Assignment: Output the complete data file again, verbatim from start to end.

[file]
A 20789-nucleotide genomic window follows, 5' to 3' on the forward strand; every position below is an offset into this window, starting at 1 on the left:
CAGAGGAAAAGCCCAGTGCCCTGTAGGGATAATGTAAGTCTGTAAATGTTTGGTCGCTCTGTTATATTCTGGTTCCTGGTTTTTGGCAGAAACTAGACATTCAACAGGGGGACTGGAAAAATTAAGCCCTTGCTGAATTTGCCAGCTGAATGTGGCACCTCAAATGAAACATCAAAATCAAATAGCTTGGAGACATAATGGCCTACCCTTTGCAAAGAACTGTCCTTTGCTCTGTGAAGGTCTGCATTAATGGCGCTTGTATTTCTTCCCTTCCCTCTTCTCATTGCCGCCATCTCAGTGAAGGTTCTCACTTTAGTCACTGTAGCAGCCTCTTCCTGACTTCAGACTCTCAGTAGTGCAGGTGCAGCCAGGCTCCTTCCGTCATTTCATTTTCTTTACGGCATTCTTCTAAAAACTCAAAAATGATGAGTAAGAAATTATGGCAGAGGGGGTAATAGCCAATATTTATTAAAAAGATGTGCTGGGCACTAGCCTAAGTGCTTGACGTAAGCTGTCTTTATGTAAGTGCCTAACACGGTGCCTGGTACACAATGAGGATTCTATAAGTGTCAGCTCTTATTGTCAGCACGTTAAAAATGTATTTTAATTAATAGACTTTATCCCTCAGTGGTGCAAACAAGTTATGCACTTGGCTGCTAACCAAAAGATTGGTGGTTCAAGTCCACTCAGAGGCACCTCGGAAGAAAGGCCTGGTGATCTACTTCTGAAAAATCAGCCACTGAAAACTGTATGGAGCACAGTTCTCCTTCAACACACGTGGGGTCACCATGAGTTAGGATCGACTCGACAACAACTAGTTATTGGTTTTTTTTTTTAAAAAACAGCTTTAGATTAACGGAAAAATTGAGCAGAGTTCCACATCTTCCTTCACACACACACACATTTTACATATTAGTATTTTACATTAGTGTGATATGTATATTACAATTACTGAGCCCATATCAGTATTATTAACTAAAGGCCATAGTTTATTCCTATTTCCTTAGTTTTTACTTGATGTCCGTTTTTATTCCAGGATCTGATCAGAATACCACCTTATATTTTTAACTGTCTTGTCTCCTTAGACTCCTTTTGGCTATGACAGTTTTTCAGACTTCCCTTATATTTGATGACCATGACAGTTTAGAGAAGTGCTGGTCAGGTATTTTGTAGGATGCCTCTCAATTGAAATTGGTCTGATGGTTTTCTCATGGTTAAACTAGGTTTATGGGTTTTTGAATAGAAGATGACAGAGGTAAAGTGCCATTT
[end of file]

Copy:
A 20789-nucleotide genomic window follows, 5' to 3' on the forward strand; every position below is an offset into this window, starting at 1 on the left:
CAGAGGAAAAGCCCAGTGCCCTGTAGGGATAATGTAAGTCTGTAAATGTTTGGTCGCTCTGTTATATTCTGGTTCCTGGTTTTTGGCAGAAACTAGACATTCAACAGGGGGACTGGAAAAATTAAGCCCTTGCTGAATTTGCCAGCTGAATGTGGCACCTCAAATGAAACATCAAAATCAAATAGCTTGGAGACATAATGGCCTACCCTTTGCAAAGAACTGTCCTTTGCTCTGTGAAGGTCTGCATTAATGGCGCTTGTATTTCTTCCCTTCCCTCTTCTCATTGCCGCCATCTCAGTGAAGGTTCTCACTTTAGTCACTGTAGCAGCCTCTTCCTGACTTCAGACTCTCAGTAGTGCAGGTGCAGCCAGGCTCCTTCCGTCATTTCATTTTCTTTACGGCATTCTTCTAAAAACTCAAAAATGATGAGTAAGAAATTATGGCAGAGGGGGTAATAGCCAATATTTATTAAAAAGATGTGCTGGGCACTAGCCTAAGTGCTTGACGTAAGCTGTCTTTATGTAAGTGCCTAACACGGTGCCTGGTACACAATGAGGATTCTATAAGTGTCAGCTCTTATTGTCAGCACGTTAAAAATGTATTTTAATTAATAGACTTTATCCCTCAGTGGTGCAAACAAGTTATGCACTTGGCTGCTAACCAAAAGATTGGTGGTTCAAGTCCACTCAGAGGCACCTCGGAAGAAAGGCCTGGTGATCTACTTCTGAAAAATCAGCCACTGAAAACTGTATGGAGCACAGTTCTCCTTCAACACACGTGGGGTCACCATGAGTTAGGATCGACTCGACAACAACTAGTTATTGGTTTTTTTTTTTAAAAAACAGCTTTAGATTAACGGAAAAATTGAGCAGAGTTCCACATCTTCCTTCACACACACACACATTTTACATATTAGTATTTTACATTAGTGTGATATGTATATTACAATTACTGAGCCCATATCAGTATTATTAACTAAAGGCCATAGTTTATTCCTATTTCCTTAGTTTTTACTTGATGTCCGTTTTTATTCCAGGATCTGATCAGAATACCACCTTATATTTTTAACTGTCTTGTCTCCTTAGACTCCTTTTGGCTATGACAGTTTTTCAGACTTCCCTTATATTTGATGACCATGACAGTTTAGAGAAGTGCTGGTCAGGTATTTTGTAGGATGCCTCTCAATTGAAATTGGTCTGATGGTTTTCTCATGGTTAAACTAGGTTTATGGGTTTTTGAATAGAAGATGACAGAGGTAAAGTGCCATTT